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WIREs Nanomed Nanobiotechnol
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Microtubule‐based force generation

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Microtubules are vital to many important cell processes, such as cell division, transport of cellular cargo, organelle positioning, and cell migration. Owing to their diverse functions, understanding microtubule function is an important part of cell biological research that can help in combating various diseases. For example, microtubules are an important target of chemotherapeutic drugs such as paclitaxel because of their pivotal role in cell division. Many functions of microtubules relate to the generation of mechanical forces. These forces are generally either a direct result of microtubule polymerization/depolymerization or generated by motor proteins that move processively along microtubules. In this review, we summarize recent efforts to quantify and model force generation by microtubules in the context of microtubule function. WIREs Nanomed Nanobiotechnol 2017, 9:e1428. doi: 10.1002/wnan.1428 This article is categorized under: Nanotechnology Approaches to Biology > Cells at the Nanoscale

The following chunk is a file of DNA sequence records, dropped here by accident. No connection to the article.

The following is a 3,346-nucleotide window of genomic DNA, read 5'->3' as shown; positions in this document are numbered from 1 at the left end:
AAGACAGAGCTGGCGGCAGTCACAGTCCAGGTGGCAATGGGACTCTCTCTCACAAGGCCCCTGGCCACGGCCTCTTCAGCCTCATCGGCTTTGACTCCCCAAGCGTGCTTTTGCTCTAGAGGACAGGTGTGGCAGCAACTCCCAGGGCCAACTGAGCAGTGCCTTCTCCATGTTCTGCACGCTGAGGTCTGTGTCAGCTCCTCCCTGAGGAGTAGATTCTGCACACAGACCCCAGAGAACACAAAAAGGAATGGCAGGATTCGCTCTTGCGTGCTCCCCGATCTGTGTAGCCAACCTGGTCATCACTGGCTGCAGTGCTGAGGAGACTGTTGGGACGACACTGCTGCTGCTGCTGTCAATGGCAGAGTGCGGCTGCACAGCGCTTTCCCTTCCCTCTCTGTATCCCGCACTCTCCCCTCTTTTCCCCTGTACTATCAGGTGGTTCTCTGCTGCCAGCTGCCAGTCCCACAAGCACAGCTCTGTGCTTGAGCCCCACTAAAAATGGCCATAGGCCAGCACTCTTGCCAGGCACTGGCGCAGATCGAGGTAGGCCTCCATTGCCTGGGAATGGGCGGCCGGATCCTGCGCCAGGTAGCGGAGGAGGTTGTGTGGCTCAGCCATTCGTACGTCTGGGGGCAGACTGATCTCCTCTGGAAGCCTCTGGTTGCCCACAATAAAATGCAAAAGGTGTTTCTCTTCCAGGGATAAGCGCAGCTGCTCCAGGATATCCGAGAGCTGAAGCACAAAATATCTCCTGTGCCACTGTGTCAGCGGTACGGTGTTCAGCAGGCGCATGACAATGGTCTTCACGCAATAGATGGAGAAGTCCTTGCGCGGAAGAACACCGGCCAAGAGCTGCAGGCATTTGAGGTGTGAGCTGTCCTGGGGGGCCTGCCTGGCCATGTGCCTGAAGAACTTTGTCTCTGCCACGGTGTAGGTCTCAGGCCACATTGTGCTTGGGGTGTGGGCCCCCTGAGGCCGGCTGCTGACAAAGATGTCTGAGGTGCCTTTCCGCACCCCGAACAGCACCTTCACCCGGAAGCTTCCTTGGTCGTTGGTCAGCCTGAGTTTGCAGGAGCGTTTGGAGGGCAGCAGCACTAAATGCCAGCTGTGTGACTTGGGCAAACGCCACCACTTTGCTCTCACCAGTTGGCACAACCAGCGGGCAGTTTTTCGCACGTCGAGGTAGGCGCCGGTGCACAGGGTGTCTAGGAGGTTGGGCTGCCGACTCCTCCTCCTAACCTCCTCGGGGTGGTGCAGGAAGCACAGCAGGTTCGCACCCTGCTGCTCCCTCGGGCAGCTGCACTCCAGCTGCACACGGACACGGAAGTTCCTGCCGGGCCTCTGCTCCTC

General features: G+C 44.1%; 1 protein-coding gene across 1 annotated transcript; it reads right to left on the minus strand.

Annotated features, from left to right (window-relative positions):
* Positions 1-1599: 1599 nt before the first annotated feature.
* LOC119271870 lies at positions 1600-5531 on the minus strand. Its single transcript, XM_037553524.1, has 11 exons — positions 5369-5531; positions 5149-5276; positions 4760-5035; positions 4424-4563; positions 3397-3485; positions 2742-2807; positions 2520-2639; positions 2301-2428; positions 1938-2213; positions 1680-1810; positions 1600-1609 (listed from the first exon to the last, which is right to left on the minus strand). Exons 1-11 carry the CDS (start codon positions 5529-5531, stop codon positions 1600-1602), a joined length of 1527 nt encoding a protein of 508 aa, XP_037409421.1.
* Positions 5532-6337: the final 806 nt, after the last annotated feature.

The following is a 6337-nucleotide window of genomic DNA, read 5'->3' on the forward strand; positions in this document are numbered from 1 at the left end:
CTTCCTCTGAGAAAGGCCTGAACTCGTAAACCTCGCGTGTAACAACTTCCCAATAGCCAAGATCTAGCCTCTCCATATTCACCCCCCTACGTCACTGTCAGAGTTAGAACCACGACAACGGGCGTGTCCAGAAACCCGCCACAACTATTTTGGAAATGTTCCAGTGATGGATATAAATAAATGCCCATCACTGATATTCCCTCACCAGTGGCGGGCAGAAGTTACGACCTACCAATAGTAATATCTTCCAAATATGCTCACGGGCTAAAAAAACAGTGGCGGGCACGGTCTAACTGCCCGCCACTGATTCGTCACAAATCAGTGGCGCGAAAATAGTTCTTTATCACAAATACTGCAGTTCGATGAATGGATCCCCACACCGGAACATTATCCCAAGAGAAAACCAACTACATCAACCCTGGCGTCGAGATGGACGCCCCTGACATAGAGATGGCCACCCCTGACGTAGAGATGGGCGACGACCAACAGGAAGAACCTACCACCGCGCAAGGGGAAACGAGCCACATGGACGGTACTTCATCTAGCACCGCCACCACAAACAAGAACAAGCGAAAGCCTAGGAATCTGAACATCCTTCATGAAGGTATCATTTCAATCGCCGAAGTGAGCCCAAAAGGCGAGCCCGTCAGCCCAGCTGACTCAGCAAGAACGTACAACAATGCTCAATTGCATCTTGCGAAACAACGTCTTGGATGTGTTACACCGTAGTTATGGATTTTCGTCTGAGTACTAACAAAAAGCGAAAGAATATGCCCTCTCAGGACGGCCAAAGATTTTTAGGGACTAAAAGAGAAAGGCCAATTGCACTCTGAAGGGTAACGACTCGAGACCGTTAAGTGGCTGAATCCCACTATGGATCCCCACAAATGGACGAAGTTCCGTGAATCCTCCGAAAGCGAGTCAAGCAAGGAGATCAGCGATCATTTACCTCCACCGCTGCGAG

(a) Force production by polymerization of a microtubule against a boundary. Insertion of new αβ‐tubulin subunits at the plus end exerts a pushing force on the boundary (brown). If the boundary resists movement, this force can cause flux of the microtubule toward the minus end. (b) One possible mechanism for the conformational wave model of microtubule depolymerization exerting a pulling force to separate chromosomes (purple) during mitosis. The kinetochore (yellow oval) is attached to a ring‐shaped complex (yellow annulus) via protein tethers (black lines). As the microtubule depolymerizes, the curling of tubulin protofilaments performs a ‘power stroke’ on the ring‐shaped complex, and a pulling force is exerted on the kinetochore. (c) An alternative mechanism to (b) known as the biased diffusion model. In this model, kinetochore proteins (black lines) interact transiently with a microtubule. As the microtubule depolymerizes, motion of the kinetochore toward the microtubule tip is energetically favored, because when the kinetochore is closer to the microtubule tip, more kinetochore proteins are able to bind to the microtubule lattice. (d) Forces generated by microtubule motors. Cytoplasmic dynein and kinesin‐1 are shown. These are, respectively, the primary minus end‐directed and plus end‐directed motors that transport cargo within the cell. When a motor is anchored at its cargo end, for example to other elements of the cytoskeleton (red lines), the motor exerts a force on the microtubule in the opposite direction of its processivity.
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